Redox

April 2017 Redox Development Updates

Posted May 1, 2017
By Nijay Patel

At Redox we strive to provide a solution to all of your integration needs. Our team is constantly improving our product and rolling out new features for you to use. You’ll find some of our most recent updates below, along with a highlight of some of the problems we are currently working to solve. If anything piques your interest or if you have any feedback, we are always listening on Slack.

Recent Updates

Clinical Summary Updates

We have a new addition to the ever-popular Clinical Summary to support encounter level documents with the addition of the Clinical Summary VisitSummary event types. This new event type allows you to consume or send an encounter level document with progress notes and other visit-specific information.

Synchronous Error Responses

For synchronous integrations (queries and non-HL7 based integrations), we have introduced discretely mapped and normalized error responses. The HTTP Status Code article explains the error response structure.

Claim Data Model

With the Claim Data Model, we are building support for 835 and 837 ANSI X12 messages. We are currently implementing this feature in its initial pilot, focused on the integration of these message types with health systems.

Filtering Message Logs

You will now find a number of helpful filters on the logs page. This will help you quickly identify specific messages based on a time range, data model, filtered status, etc. You can expect to see a number of additional filters for these tables shortly.

Two-Factor Authentication

We have been using two-factor authentication to login to the Redox dashboard since our initial release. This functionality is now available for all users. We encourage you to enable two-factor authentication for your account. In the future, you will have the ability to require this for all members of your team (check out the User Roles feature below).

Postman Package for EHR Sandboxes

We previously connected Redox to three EHR sandboxes – and they have been an instrumental tool for us as we build Redox. As part of the Redox implementation, we’d like to make these tools available to you as well. So far, we’ve built support for a handful of common integration scenarios. For those working on an integration with a healthcare system, your Redox implementation lead can help you get started with one of our sandbox environments.

Important Changes

API Request Updates

Previously RedoxEngine would default in the destinations you are subscribed to if a destination was not explicitly defined in the request. We have introduced a requirement to populate Meta.Destinations[] in all API requests moving forward. We implemented this change in preparation for an upcoming update that simplifies the Source and Destination workflow. Existing integrations will continue to function as normal; no changes are necessary at this time.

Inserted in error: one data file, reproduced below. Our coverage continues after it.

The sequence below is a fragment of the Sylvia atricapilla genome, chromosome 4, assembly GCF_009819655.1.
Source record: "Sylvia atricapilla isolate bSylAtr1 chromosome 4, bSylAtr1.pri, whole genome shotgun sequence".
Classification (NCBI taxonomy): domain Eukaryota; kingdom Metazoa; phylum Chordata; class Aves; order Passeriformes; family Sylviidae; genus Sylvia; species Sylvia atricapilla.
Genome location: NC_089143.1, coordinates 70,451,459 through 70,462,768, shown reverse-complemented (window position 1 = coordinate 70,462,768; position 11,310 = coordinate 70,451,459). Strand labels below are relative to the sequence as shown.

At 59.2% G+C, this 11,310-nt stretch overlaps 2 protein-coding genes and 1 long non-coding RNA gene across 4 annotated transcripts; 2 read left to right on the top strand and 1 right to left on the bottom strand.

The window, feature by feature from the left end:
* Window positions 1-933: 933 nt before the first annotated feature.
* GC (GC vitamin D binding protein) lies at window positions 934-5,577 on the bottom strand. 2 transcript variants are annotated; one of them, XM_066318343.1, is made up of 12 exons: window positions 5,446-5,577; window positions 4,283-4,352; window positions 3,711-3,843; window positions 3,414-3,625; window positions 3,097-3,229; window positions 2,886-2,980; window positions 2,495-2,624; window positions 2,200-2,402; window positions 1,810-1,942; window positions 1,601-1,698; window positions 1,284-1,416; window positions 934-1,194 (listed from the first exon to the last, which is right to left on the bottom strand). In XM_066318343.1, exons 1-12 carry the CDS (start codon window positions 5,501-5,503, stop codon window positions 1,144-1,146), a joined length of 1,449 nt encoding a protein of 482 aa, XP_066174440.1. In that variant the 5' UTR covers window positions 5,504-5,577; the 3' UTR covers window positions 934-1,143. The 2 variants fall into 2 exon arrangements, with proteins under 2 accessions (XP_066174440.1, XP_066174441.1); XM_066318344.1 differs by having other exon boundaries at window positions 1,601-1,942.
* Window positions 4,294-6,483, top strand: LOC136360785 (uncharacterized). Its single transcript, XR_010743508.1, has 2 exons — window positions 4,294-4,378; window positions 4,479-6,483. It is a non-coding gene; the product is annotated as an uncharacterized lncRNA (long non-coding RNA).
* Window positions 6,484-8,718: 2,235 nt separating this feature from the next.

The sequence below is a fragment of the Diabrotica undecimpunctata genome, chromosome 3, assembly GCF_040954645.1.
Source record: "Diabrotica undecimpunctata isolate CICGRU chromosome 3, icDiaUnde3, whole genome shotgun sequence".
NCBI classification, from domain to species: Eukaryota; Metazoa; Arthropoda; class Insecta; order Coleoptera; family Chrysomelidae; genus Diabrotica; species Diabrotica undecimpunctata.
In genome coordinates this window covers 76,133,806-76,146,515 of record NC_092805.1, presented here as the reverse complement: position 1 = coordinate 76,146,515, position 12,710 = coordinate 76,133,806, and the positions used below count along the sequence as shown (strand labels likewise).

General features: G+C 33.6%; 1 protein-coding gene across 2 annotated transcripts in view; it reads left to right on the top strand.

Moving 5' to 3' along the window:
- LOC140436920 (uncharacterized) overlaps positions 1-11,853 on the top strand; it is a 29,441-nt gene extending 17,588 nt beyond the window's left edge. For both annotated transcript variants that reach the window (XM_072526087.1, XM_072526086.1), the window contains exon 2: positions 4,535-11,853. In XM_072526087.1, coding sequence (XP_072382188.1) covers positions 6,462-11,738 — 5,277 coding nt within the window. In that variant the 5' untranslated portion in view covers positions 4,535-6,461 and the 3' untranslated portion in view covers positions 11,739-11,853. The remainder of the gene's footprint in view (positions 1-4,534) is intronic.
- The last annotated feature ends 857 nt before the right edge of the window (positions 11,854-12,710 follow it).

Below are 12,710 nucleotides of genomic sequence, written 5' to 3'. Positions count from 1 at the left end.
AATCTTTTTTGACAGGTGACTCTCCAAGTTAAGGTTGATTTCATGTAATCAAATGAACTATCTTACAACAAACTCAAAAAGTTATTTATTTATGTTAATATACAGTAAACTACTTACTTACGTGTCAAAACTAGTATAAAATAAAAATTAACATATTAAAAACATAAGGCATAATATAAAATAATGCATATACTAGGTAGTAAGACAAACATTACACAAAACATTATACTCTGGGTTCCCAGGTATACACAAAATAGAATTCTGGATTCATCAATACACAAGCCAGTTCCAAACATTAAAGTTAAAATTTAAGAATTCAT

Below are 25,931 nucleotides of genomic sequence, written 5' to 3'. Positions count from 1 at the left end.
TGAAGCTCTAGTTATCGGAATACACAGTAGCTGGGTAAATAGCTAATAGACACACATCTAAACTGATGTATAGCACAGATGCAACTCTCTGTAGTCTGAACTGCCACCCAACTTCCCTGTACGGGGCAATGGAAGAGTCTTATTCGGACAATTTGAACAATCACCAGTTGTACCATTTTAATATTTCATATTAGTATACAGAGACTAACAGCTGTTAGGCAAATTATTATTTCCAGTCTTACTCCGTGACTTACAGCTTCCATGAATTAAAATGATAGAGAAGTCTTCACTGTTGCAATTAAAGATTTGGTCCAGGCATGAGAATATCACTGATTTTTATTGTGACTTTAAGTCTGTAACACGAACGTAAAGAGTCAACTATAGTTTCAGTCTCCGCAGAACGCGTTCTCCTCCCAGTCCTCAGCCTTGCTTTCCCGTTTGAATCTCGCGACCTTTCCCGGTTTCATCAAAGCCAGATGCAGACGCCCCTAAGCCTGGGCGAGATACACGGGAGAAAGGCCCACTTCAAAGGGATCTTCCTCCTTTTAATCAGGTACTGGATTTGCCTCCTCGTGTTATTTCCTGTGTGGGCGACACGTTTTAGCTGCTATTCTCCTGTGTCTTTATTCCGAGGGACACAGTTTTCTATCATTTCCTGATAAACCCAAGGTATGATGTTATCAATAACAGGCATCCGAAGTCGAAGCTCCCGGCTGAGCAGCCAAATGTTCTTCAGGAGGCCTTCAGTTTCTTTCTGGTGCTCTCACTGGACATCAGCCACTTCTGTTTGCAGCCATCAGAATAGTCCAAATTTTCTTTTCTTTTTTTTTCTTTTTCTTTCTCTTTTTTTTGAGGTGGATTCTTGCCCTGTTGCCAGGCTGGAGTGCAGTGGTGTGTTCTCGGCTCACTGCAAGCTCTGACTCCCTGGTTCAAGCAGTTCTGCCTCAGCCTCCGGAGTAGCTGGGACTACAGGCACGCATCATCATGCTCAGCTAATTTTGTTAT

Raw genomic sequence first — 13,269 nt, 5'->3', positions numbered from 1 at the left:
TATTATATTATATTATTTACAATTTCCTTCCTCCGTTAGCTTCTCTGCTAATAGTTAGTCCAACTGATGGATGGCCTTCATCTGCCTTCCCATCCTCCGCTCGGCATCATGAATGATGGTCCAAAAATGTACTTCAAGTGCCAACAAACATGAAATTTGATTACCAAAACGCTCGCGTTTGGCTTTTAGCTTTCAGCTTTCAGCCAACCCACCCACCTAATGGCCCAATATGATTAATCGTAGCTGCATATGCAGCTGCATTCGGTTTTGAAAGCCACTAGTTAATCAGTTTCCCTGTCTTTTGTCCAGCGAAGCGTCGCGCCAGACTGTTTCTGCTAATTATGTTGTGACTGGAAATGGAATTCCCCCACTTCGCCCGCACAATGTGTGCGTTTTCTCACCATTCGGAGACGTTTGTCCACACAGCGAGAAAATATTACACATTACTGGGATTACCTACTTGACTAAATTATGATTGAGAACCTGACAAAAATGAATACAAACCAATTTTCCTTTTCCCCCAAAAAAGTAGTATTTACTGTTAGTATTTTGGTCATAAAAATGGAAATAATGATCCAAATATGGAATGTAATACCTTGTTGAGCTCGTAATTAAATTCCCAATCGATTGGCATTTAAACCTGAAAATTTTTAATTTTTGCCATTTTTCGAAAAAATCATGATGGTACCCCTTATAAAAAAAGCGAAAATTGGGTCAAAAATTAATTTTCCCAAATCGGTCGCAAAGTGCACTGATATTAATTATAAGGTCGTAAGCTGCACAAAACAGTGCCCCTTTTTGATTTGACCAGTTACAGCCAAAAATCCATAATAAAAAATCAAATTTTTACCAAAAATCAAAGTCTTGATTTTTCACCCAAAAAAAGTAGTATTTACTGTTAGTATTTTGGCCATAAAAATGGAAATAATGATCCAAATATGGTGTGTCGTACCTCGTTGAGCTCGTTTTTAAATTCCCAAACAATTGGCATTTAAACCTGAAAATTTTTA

Retirement of Redox ID

Patient identifiers can often prove to be one of the trickiest parts of integrating with healthcare data. We initially introduced the Redox ID to simplify the need to handle multiple patient identifiers that may be used within healthcare. After using it for some time, we have decided to phase this functionality out over the coming weeks. We still care very much about this problem and look forward to providing a more helpful and robust solution in the future. Our new design goes in a different direction, and we look forward to sharing it with you soon.

Coming Up

Here are a couple of the projects our engineering team is building right now.

SFTP Communication Method – while we greatly prefer any number of alternate communication methods, there are specific scenarios (such as ANSI X12 Claims) that will require Redox to communicate via SFTP.

Support Large Payloads – we introduced the Redox BLOB to allow applications to send large files (such as PDFs) efficiently. There is a growing need in the opposite direction, as receiving large files from a health system can become complicated and applications will benefit from the use of our BLOB.

User Roles and Access Restriction – we understand that teams often have a need to restrict specific functions to team members. For example, a consultant may not require access to sensitive information (such as PHI). We will be introducing user roles to manage access to specific features of the Redox dashboard.